The advent of antilock TV brakes (and increased computer vehicle control) circa 1998 kept us from any longer using the magnificent Kelsey-Hayes brake controller. Dead simple effective.
For a given combination rig one should know the setting to lock the brakes on a dry surface at a low speed. And record it. Then, another note to see what setting locks it on gravel.
This is done with an observer. One brake will probably lock sooner than the others (brand new trailer; an otherwise new TV). So it will take several tires to observe both port & starboard. Brake mechanical adjustments may ensue.
Would be good to also do same for a wet surface.
Locked brakes will cause the TT to travel even faster in some instances, so knowing the point of lockup is the reason for testing. Maximum application of force short of locking is the ideal.
Hitch lash up is critical. Assuming full propane, fresh water and normal load aboard, maximum transfer of TW to TT axles is beneficial. As is care to get bearing preset correct, etc. As 90% or more of rigs as do not exhibit best possible lash up, it behooves one to be painstaking.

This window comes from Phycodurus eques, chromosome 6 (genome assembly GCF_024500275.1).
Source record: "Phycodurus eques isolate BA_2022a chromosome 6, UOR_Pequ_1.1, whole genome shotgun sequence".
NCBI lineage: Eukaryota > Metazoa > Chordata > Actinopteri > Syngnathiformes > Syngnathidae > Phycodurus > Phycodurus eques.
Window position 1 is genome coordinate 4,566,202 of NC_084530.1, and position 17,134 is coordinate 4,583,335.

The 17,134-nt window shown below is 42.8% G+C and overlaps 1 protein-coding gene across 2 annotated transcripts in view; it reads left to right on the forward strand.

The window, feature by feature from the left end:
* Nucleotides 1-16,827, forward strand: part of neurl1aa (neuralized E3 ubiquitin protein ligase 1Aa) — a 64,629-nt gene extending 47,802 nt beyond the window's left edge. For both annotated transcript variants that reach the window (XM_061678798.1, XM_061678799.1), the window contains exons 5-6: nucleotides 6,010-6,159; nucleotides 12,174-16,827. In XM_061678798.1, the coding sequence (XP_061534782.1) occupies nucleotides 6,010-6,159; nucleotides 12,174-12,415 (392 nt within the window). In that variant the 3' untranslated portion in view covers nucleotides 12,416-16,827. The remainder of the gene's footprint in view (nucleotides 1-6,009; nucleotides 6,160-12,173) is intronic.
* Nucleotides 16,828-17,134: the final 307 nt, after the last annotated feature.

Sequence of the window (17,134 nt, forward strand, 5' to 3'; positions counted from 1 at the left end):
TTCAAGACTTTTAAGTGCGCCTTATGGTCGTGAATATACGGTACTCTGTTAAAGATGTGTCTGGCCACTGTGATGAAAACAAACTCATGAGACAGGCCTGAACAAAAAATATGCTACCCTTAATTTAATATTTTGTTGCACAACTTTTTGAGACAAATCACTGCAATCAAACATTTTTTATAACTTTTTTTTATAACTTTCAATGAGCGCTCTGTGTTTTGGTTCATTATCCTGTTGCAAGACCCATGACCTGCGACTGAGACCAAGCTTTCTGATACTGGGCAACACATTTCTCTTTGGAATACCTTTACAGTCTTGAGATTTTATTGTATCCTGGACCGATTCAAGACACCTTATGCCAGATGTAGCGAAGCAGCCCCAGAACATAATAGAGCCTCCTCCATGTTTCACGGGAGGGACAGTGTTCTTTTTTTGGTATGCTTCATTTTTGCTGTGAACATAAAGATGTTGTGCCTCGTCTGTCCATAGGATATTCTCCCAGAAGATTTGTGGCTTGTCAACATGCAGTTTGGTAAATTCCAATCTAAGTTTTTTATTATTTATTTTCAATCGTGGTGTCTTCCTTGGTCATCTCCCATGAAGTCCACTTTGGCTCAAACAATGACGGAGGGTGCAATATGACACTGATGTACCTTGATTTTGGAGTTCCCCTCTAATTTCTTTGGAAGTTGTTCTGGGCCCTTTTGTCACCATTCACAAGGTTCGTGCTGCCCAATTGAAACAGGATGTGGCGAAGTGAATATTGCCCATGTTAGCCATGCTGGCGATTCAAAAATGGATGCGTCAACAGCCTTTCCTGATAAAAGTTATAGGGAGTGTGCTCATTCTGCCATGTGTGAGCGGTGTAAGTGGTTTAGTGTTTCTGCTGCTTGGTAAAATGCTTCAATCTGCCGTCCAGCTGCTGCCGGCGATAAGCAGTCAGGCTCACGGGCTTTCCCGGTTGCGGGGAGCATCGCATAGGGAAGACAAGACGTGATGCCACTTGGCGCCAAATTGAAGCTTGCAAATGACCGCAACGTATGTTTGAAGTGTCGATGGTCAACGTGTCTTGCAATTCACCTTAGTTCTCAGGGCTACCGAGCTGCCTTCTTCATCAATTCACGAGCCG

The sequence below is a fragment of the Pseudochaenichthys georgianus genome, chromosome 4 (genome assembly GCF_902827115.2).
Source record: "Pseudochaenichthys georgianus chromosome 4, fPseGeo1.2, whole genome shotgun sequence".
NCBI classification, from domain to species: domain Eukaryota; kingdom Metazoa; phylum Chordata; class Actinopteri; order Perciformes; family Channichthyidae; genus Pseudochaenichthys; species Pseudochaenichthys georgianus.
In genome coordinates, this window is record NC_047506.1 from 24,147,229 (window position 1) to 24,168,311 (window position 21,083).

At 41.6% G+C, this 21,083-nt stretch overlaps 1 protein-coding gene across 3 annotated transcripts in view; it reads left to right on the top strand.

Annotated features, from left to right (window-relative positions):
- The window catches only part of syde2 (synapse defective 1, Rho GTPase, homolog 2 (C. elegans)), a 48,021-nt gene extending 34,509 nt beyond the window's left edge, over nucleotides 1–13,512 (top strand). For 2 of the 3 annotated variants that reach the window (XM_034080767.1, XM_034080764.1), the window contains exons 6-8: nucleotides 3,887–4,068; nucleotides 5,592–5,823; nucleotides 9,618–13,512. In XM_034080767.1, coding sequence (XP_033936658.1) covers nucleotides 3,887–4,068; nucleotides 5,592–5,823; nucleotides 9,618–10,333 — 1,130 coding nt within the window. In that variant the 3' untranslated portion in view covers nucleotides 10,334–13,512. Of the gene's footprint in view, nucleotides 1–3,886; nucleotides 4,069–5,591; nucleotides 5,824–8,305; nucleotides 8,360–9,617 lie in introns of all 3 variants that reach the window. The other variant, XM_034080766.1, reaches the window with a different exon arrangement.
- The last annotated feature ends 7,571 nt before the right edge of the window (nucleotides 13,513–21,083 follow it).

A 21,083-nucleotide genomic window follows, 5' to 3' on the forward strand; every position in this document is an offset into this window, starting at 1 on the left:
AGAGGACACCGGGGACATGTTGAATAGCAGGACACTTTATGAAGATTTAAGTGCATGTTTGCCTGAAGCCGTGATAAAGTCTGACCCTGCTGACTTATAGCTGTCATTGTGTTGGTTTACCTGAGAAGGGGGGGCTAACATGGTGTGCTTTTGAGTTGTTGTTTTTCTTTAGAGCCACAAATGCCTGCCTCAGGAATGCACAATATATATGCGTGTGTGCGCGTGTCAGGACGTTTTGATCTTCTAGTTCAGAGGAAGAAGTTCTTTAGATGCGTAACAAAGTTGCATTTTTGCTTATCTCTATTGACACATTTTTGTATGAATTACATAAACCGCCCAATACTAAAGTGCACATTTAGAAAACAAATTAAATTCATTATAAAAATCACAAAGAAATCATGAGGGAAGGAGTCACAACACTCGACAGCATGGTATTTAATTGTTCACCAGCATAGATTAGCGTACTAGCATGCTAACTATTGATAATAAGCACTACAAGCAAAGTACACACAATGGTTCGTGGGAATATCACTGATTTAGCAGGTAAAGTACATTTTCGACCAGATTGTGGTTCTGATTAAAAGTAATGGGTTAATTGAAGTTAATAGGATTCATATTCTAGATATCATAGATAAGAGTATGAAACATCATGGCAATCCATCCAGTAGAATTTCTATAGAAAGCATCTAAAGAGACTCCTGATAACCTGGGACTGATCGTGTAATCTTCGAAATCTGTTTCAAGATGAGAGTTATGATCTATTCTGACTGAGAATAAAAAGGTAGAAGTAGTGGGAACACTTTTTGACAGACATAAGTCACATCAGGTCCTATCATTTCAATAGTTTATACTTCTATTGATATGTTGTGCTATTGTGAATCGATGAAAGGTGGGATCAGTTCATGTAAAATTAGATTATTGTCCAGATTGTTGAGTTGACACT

A greater braking load is present in the leading TT axle of a tandem or tridem, so scale work should also try to uncover any gross discrepancies side to side, as well as front to rear. One weighs the TT individual wheel positions on a segmented scale.
For purposes of testing, those who do not run full pressure on trailer tires otherwise should start any tests with full pressure, IMO.
Even new TT may not be receiving full amperage at the electric drum brake. Re-wiring in a "star" pattern using ANCOR wiring, terminations, fuses, junction box, etc is an upgrade. Test equipment measurements are needed.
The older the TT, the more likely corrosion and undersized wiring, etc, may degrade performance. The system may work, but not work as well as it could. Overkill in componentry is just right.
Electric over hydraulic disc is a substantial upgrade (see comparison test on TUSON website between new electric drum and hydraulic disc as conducted by reviewer "Mr Truck"); and where antilock is also installed another step up. State of the art.
It wasn't always easy to accomplish, but a well sorted rig could stop faster than the TV solo, traditionally. This may not be so easy today due to overriding computerization, but tire technology is so far advanced over 1966
that -- given best brakes -- it should be close in 2016.
And the heavier the TV (past what is necessary) the worse the braking, overall. Longer stopping distance. Thus making TT brakes even more important.